To Debate or Not
Recently a group of economists affiliated with the Cato Institute ran an ad in the New York Times opposing Obama's stimulus plan. As chair of my department I tried to arrange a public debate between one of the signatories and a proponent of fiscal stimulus -- thinking that would be a timely and lively session. But the signatory, a fully accredited university macroeconomist, declined the opportunity for public defense of his position on the grounds that "all I know on this issue I got from Greg Mankiw's blog -- I really am not equipped to debate this with anyone."Various bloggers have quoted this story as evidence for the sad state of the economics profession. My interpretation is more benign: The chairman of the department asks a professor to do something, the professor is busy and doesn't really want to do it, so he blows off the chairman with a tongue-in-cheek quip.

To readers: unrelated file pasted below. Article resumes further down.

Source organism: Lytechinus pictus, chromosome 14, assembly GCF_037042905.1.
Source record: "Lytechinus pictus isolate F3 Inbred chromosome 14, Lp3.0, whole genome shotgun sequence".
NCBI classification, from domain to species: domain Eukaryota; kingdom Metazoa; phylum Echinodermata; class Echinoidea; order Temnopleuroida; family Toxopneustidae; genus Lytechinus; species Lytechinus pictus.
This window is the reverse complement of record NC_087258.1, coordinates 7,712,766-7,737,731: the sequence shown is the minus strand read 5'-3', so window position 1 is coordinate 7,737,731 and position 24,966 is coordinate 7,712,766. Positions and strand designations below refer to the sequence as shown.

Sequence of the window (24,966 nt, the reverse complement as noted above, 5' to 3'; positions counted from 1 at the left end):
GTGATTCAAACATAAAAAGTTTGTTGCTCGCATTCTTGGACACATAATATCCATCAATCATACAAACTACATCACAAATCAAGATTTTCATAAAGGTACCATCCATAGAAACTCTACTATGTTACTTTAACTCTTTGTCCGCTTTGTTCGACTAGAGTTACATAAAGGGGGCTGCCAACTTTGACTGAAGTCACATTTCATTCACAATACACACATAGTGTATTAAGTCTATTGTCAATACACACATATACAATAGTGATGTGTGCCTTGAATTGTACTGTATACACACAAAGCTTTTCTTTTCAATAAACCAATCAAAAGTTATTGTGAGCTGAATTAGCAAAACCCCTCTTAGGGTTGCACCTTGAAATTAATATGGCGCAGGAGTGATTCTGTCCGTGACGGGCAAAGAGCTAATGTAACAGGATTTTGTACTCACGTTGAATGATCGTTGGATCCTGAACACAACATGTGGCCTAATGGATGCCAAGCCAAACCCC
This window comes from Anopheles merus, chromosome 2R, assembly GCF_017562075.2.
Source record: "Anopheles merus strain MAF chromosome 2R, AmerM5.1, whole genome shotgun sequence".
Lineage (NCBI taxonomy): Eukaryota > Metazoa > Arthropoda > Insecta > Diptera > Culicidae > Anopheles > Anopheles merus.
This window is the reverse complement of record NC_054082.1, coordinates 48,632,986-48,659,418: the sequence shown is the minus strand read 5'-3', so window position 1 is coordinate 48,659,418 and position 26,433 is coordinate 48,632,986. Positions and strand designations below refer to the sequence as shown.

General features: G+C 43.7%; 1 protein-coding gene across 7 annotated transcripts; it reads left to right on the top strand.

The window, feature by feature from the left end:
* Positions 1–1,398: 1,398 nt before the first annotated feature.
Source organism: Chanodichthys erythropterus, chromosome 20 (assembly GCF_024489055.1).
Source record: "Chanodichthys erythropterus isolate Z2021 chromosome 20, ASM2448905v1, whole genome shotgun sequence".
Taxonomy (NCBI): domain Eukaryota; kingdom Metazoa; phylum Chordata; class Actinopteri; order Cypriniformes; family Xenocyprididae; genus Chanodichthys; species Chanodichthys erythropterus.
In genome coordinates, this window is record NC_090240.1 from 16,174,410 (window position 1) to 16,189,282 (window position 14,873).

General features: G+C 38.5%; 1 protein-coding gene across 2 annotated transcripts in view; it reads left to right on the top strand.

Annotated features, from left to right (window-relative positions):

On a related note: I know a lot of academics who don't like debate formats. They find it too confrontational and incompatible with reasoned discussion. A prominent economics professor I know, who once faced off against Larry Summers in a debate, told me he would never put himself in that position again. But that decision has not stopped him from being a productive contributor to discussions of public policy.